Being married to a soldier is probably one of the most difficult positions to be in. During World War II, many women found themselves in these circumstances. Peggy Harris of Vernon, Texas was one of these women, married to her husband Billie, a first lieutenant fighter pilot for the United States army. In June of 1994, the army called him to fight for the liberation of France in the battle of Normandy. Sadly, he never returned. Peggy, however, never got a straight answer as to what happened to her husband. It took her six decades, but she finally uncovered the truth.
Why Happened To My Husband?
Peggy and Billie Harris were married only six weeks when Billie received the call to join the fight during World War II. When the couple said their farewells, it was the last time they would ever see each other. Billie never returned from the war. What’s strange, however, is that Peggy never received any information. No one came to her door, sent her a telegram, or ever came to explain to her what happened to her husband. Ever dedicated to her husband, Peggy never remarried. (1)
“Billie was married to me all of his life, and I choose to be married to him all of my life,” she said.
At first, authorities reported Billie missing. Then, they reported him alive and that he was coming home. Sadly, this was false information. Peggy then received a letter saying that Billie died in battle and they had buried him in one cemetery. Then they told her no, wait, maybe those aren’t his remains after all.
The Waiting Game
The widow waited for weeks for answers. Those weeks turned into months and those months into years. Finally, several decades later, Peggy decided to write to her congressman. She wrote to them repeatedly. Finally, her final letter which she sent in 2005, was directed to Rep. Mac Thornberry of Texas. He also happened to be the vice-chairman of the House of Armed Services Committee.
Thornberry replied to Peggy’s letter saying that Billie was listed as missing in action in the national archives. Billie’s cousin Alton Harvey, however, didn’t like that answer. He said it didn’t seem right that Billie went off to war, disappeared, and that no one knew what happened to him. He wanted to know and he wanted Peggy to finally know, so he began requesting Billie’s military records.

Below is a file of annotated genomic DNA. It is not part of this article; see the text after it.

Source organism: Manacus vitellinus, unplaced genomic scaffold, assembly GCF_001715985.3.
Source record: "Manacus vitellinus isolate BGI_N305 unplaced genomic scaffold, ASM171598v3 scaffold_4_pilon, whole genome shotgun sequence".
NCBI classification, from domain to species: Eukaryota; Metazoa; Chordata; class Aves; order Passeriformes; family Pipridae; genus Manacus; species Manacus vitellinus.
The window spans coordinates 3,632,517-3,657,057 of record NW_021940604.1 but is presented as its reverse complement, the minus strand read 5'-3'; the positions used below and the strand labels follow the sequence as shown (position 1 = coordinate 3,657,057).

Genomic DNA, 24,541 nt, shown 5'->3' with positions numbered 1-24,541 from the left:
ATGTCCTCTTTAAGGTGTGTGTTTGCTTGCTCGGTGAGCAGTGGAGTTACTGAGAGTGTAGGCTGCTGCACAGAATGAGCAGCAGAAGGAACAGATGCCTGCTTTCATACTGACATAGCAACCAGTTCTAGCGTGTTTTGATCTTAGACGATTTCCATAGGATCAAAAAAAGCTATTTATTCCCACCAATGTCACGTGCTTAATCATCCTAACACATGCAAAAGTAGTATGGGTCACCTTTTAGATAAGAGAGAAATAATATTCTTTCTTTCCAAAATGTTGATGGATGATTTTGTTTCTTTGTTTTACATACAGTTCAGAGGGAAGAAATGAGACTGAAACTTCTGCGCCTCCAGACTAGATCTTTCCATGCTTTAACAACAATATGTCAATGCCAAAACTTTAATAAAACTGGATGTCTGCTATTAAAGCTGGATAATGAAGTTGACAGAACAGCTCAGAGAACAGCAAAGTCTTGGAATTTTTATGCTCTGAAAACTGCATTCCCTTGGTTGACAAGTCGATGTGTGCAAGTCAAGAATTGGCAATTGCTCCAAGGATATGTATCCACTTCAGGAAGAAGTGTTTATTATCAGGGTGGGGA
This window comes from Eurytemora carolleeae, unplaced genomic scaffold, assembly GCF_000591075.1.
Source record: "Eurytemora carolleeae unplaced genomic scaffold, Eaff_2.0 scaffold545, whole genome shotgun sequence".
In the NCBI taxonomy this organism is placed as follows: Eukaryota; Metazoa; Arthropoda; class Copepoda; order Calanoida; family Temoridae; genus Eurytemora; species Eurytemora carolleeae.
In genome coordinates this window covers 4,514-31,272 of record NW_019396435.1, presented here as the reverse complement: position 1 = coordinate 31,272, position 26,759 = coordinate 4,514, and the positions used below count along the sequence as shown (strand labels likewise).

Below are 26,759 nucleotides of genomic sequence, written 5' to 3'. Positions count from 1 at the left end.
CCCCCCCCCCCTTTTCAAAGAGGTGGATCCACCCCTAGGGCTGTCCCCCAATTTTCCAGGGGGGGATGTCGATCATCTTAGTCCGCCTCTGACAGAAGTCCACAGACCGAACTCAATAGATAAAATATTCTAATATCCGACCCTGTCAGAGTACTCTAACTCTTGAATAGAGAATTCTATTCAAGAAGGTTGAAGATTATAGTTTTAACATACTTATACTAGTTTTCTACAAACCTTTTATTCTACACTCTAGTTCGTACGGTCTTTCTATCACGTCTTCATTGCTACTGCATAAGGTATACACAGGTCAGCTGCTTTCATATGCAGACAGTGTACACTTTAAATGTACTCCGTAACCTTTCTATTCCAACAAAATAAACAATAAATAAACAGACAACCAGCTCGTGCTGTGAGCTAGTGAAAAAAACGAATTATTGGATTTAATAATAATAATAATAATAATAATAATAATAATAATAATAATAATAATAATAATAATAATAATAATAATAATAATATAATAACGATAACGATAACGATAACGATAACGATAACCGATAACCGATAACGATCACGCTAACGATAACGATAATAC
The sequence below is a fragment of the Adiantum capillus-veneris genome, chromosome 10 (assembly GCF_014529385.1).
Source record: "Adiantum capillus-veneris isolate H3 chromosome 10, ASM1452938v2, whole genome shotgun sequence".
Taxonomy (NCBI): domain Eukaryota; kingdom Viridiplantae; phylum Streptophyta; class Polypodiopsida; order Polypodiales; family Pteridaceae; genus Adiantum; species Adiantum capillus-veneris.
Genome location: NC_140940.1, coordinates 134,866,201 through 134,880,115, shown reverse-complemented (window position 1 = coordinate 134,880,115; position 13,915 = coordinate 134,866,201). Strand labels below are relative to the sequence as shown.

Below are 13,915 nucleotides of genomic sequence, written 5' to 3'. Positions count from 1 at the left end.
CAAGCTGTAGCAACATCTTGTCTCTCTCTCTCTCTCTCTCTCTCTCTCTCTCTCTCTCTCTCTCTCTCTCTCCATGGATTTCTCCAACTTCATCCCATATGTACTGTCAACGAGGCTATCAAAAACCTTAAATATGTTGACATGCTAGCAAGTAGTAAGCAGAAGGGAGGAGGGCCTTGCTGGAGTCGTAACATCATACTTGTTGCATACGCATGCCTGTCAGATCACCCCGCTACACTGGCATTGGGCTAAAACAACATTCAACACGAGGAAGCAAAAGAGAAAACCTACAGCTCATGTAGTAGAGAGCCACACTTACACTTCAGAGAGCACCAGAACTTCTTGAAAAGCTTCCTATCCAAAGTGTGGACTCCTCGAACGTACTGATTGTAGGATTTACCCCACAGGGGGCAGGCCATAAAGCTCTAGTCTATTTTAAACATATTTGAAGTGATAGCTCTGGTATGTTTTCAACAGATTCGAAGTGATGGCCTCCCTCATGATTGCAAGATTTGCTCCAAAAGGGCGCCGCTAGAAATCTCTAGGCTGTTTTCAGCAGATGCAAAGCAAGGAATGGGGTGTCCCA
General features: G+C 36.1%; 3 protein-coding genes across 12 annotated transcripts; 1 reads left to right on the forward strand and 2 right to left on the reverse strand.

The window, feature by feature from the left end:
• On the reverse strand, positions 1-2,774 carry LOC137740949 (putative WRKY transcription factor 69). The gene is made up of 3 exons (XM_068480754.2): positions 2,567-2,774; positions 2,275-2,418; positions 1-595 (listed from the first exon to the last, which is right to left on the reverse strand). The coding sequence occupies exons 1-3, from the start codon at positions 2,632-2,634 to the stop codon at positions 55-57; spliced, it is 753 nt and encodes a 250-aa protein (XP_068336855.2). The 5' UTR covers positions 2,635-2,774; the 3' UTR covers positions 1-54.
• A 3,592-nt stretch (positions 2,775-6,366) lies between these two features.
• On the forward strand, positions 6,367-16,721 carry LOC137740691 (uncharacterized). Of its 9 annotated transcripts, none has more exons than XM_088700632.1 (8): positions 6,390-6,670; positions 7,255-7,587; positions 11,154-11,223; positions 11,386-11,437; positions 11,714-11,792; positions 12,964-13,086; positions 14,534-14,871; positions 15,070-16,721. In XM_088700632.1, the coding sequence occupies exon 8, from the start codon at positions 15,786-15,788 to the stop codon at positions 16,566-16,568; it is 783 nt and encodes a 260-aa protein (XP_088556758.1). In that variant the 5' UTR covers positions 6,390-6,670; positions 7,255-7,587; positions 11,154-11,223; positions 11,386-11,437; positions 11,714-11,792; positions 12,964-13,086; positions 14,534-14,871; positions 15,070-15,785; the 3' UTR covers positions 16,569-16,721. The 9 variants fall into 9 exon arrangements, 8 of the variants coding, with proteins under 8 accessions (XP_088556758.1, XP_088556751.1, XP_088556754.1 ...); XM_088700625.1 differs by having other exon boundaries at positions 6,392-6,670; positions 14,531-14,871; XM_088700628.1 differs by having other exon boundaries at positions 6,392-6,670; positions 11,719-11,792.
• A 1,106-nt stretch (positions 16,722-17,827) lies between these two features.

An Easy Search
It turns out that it wasn’t so hard to find Billie, a “missing” soldier. This is because he wasn’t missing at all. As it turns out, Thornberry never actually checked the national archives. Had he, he would’ve seen the truth. Billie wasn’t marked “missing in action”, rather, “k.i.a.” – killed in action. Not only that, he was buried with a clearly marked cross in the most famous cemetery in Normandy.
Since then, Peggy has been to visit her husband’s grave several times and sends flowers there around 10 times a year. Now, her husband has what officials call “the most decorated grave in Normandy”. They also believe she is the last widow to still visit.
Not The End Of The Story
Peggy went on to discover more about her husband’s death, which ended up being a rather heroic one. A fighter pilot, she learned his plane went down over Les Ventes, a small town in Normandy. He was on a path to crash right into the village. Knowing he was going to die, he still wanted to spare the lives of others. A skilled pilot, he steered his plane as it was hurtling toward the ground away from the village. (2)
The people of Les Ventes have been forever grateful for his sacrifice. So much so, that every year since then, they pay a special tribute to Billie and honor his memory. They apparently buried Billie in their own cemetery where mounds of flowers always adorned his grave. Later on officials moved his casket to the American cemetery in Normandy. The townspeople, however, still send his grave flowers several times a year. They even have a street named after him.
Six decades later, Peggy visits the town from time to time. The people always receive her with a hero’s welcome. There is one man still living in the town who was there when Billie’s plane went down, Guy Seville. He was one of those who ran to find Billie and was there with him when he died.
“I like to think he was conscious enough to know that a friend stood by him,” Peggy said.